The katana yokote (横手) is the point line which make the transition between the body of the blade and the kissaki or tip section. Yokote is not present in every blade style, such as the uncommon shobu zukuri style blade, whose tip is more suited to slicing than thrusting.
Beyond its aesthetic, the yokote, or tip transition line, serves a practical purpose. In fact, it's strengthening the tip for efficient thrusting such as the katana kissaki. The katanas with a yokote are more piercing and could easily pierce the armor of the Samurai. The katana yokote lessens the impact's force and absorbs the shock so that it doesn't focus on the tip and harm the blade, while allowing for better perforation.
Crafting a yokote requires precision and skill. The swordsmith must have a firm understanding of the katana's design and its functional needs. A correctly placed and well-crafted yokote is an indication of the swordsmith's expertise and attention to detail.
While the yokote is often straight and defined, there can be variations in its design based on the swordsmith's style or the specific era of creation. Some katanas may feature a yokote that is almost imperceptible, while others may have a well-defined, prominent yokote.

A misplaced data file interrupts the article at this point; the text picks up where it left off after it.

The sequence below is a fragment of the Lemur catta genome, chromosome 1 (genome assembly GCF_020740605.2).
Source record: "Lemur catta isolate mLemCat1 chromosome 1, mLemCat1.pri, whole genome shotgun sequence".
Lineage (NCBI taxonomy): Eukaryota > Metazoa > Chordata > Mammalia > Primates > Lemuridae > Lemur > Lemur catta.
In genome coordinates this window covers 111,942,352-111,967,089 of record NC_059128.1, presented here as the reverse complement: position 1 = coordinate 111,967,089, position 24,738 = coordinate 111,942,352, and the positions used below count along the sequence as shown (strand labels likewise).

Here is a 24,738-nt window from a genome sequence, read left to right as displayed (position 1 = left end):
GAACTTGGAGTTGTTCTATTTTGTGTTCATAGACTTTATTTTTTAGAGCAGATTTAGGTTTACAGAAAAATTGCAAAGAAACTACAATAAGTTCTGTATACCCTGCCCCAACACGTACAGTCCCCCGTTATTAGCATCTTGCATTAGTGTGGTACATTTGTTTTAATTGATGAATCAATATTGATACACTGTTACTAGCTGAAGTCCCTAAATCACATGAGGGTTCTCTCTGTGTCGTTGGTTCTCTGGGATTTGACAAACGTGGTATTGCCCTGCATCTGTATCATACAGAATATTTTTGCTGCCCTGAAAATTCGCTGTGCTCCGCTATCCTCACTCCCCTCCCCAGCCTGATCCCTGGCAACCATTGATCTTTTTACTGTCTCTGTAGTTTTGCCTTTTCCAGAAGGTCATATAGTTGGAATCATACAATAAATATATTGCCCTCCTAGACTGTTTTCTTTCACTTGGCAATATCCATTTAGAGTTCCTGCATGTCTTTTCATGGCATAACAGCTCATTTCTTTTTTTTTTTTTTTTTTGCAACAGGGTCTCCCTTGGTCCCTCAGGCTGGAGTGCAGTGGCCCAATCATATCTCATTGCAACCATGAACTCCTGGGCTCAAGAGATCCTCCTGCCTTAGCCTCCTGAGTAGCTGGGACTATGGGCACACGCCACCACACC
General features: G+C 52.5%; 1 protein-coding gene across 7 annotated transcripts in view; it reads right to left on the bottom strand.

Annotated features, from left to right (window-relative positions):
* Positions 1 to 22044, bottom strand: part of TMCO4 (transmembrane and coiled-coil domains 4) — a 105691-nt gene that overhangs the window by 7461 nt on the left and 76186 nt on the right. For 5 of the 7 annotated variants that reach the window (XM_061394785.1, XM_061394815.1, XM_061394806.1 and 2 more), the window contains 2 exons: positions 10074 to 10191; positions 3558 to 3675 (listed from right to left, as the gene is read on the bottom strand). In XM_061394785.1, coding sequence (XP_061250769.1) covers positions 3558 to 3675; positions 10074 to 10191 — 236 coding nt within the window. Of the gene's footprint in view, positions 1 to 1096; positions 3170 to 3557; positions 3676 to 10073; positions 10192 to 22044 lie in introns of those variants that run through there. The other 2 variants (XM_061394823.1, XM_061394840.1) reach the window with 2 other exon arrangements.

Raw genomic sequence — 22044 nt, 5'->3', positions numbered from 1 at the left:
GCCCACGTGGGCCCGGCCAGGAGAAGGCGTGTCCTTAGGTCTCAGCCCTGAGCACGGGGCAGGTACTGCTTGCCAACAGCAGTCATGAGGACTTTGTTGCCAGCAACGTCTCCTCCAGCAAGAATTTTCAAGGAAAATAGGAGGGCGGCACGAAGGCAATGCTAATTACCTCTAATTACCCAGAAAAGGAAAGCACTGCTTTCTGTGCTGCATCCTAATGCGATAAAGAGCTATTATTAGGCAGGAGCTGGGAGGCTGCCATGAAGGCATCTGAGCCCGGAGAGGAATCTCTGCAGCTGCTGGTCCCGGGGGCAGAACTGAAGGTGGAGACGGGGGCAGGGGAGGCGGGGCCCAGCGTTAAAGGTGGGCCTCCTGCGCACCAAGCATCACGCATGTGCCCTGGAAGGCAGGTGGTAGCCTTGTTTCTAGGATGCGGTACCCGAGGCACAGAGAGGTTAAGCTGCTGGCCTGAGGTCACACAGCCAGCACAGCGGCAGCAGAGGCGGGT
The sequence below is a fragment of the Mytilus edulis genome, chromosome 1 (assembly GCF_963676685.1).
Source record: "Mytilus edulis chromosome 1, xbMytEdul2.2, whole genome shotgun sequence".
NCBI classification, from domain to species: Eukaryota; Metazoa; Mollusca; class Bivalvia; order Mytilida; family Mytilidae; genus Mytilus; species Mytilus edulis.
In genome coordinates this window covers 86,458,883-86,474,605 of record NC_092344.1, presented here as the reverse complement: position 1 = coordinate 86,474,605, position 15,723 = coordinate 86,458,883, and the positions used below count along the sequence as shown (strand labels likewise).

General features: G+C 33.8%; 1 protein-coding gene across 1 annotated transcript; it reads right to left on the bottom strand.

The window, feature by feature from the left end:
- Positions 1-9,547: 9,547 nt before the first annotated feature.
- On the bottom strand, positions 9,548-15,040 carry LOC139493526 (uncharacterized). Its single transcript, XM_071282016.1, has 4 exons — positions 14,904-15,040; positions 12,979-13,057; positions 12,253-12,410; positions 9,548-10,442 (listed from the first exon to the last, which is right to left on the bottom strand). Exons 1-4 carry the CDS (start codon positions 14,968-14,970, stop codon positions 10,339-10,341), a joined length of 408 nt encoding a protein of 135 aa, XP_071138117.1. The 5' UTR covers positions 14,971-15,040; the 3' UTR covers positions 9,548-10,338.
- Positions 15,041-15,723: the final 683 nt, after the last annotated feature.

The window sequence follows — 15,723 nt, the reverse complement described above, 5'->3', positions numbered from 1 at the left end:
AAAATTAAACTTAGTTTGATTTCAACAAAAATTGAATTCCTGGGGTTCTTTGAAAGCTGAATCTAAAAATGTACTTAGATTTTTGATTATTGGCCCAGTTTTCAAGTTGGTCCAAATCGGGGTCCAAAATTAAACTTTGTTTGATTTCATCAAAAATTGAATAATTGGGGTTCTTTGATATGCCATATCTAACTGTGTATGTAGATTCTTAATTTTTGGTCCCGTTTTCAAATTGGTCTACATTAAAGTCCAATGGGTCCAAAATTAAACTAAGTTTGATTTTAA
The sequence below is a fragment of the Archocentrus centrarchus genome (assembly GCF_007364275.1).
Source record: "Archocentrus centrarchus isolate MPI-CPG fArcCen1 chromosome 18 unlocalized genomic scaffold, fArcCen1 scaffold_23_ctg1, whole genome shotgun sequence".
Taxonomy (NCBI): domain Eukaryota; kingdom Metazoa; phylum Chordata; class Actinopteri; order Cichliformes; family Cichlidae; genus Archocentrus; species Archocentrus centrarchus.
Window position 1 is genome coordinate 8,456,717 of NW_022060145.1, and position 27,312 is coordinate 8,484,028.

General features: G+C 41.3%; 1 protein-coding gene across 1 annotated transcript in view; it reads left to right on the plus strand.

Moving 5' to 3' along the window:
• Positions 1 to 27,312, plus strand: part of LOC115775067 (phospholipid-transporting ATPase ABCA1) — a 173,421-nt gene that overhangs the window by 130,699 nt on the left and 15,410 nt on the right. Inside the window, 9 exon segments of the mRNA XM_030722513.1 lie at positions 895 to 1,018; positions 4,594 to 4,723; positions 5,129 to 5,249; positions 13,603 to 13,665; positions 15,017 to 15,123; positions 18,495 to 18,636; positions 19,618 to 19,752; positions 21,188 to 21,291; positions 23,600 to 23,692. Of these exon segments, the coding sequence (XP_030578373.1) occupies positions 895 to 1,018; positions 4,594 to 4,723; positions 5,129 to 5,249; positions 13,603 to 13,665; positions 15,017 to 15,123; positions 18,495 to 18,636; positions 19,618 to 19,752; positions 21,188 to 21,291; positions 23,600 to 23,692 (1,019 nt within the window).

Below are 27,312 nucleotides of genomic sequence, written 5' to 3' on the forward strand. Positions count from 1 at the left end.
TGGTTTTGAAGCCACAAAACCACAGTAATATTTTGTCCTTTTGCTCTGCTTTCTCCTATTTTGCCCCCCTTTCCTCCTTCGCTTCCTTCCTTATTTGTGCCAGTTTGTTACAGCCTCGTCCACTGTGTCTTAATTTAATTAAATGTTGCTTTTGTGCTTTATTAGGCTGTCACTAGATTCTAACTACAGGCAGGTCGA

- The yokote is a distinct element of a katana's blade, separating the body (ji) from the tip (kissaki).
- The yokote enhances the visual appeal of the katana and contributes to its functional design.
- Crafting the yokote requires precision and expert knowledge of katana design, making it a reflection of the swordsmith's skill.
- Variations in yokote design can occur based on the swordsmith's style or the era of the sword's creation.
- The presence and quality of the yokote play a significant role in determining a katana's authenticity and overall quality.